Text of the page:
One of the biggest reasons people don’t re-subscribe to a CSA is because they feel like they waste too much food. Knowing what types of ingredients typically pair well with produce that’s in season will help you waste less food. Here are some ingredients that I find myself using week after week when preparing our CSA share items:
I’ve wanted a wreath for awhile, and I finally have a place to hang one. Wreaths are pretty and welcoming. And expensive. So, I culled the Internet for easy DIY wreath ideas – and there are so many designs to choose from that I’ve made two so far.
Our CSA this week is so beautiful. We got: snap peas, stir-fry sweet corn, black summer Bok Choy, bright lights chard, Chioggia beets, and Hakurei turnips (and no spinach!):
I’ve been thinking about getting a sewing machine for about 2 years, and I finally bought one! I’ve been perusing estate sales and craigslist for months without much luck, so I decided to buy a new machine. The new machines are so fancy now – the one I bought has 100 stitches and can sew buttons (!). I doubt I’ll use all the stitches. But the machine with 100 stitch options has a bigger engine than the model with 50 stitch options, so I should be able to sew through canvas.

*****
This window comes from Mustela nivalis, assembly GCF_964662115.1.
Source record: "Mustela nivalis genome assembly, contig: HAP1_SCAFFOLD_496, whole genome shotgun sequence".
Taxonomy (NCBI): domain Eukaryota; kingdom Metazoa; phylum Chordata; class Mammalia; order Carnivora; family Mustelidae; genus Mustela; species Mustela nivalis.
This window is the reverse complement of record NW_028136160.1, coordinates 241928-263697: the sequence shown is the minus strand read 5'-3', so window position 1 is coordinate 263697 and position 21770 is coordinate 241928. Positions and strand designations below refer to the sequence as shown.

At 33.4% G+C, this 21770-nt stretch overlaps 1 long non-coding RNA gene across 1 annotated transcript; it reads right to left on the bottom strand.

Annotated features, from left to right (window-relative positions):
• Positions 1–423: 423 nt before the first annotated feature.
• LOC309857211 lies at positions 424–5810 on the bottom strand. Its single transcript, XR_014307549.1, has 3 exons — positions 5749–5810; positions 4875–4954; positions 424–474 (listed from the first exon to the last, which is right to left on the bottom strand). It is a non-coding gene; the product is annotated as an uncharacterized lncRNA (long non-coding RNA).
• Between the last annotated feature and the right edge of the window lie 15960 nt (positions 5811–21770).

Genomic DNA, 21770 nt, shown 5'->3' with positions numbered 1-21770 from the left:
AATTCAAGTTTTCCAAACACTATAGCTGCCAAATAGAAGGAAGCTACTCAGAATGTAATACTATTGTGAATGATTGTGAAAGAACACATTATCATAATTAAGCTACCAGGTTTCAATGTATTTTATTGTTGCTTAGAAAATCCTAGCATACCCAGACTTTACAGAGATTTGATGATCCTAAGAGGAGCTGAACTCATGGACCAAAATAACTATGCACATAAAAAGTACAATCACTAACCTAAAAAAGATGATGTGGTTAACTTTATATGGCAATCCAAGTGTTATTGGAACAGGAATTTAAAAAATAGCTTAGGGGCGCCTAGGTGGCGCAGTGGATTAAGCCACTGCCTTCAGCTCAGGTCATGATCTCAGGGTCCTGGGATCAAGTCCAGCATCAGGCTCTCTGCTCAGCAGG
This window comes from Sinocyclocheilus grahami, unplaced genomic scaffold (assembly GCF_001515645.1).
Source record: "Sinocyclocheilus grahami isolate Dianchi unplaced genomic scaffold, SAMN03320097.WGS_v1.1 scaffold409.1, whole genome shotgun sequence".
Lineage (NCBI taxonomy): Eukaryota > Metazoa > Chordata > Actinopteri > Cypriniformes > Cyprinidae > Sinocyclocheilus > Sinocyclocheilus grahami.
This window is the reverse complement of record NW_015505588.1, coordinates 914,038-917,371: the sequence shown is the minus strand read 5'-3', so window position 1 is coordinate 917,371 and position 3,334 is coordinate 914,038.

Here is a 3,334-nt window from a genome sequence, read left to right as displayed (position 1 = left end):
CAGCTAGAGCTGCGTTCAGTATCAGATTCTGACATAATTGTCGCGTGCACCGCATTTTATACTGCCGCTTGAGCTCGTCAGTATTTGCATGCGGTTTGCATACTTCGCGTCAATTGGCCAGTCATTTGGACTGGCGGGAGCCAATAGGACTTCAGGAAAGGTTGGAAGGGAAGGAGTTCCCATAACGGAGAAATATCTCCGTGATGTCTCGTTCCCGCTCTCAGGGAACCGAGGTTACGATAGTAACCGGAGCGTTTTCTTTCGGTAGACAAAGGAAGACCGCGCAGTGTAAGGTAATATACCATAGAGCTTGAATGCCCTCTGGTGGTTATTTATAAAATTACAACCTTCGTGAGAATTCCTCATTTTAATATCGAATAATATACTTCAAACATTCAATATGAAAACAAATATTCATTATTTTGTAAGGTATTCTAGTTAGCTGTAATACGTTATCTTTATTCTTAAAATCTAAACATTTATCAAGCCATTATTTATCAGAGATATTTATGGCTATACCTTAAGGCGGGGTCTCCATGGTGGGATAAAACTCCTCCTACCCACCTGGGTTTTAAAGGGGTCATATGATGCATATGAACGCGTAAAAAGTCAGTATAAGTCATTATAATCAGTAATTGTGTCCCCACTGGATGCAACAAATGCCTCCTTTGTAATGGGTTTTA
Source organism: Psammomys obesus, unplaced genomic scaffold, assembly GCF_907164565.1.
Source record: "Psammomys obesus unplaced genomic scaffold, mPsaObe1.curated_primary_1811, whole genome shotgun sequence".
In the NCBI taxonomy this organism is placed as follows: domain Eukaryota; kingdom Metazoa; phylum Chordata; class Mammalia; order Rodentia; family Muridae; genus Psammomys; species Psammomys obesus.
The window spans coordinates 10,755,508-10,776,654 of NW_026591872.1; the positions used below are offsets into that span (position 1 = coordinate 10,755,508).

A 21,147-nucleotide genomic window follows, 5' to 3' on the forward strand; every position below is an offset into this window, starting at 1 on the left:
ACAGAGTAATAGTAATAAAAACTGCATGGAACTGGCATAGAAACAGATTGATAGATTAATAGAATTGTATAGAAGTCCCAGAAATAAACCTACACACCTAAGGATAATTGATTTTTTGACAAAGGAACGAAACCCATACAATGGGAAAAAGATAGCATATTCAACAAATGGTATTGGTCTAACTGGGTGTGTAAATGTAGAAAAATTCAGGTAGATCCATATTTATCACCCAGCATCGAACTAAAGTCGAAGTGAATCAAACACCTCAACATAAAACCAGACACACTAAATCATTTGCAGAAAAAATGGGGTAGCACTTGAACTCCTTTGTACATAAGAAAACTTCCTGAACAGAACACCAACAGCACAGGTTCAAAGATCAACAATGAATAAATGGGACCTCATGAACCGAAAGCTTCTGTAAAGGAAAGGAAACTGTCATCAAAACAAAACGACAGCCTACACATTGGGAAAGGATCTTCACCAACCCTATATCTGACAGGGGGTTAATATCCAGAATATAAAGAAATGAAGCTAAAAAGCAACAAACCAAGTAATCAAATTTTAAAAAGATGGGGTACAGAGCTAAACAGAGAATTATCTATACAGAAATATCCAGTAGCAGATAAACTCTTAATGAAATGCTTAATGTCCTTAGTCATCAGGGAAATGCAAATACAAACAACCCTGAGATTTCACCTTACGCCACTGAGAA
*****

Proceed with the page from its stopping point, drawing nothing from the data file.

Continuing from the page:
Our CSA half share for week six includes my favorite vegetable: sweet peas. I am going to eat these raw (and not share them with Scott). We also got: more spinach, curly kale and Hakurei turnips with greens attached, which are sweeter and more tender (MS Word wants me to change this to “tenderer,” but that sounds odd to me) than other varieties of turnips.
Thanks to generous Christmas presents from our parents, we’ve started brewing our own beer. Lots of people say that you can’t screw up brewing beer, but that’s not true. Turns out, there are lots of ways you can ruin a batch of beer. For example, you can take too long to cool the beer and allow it to grow bacteria during that time. Or, you can not use an auto-siphon and then who knows how unsanitized your product gets – no matter how careful you’re being – as you use your mouth to start the siphon. Or, you can forget that your beer needs to be a certain temperature and turn the heat in your house way down in order to save money. Or, you can buy a kit that has expired grains. Or, you can use chlorinated water. Or, you can get too much air in the liquid when you are transferring it. Seriously, there’s a lot that can go wrong. And I’ve met people who have made sub-par homebrews. And our first try (an off-brand ESB) was a disaster.
We were out of town this week, so we donated our CSA half share to a food shelf in the Yale, OK area. We could have received two shares on Week 6, but I wasn’t up for that many greens right after a relaxing vacation. Our new delivery arrives tonight!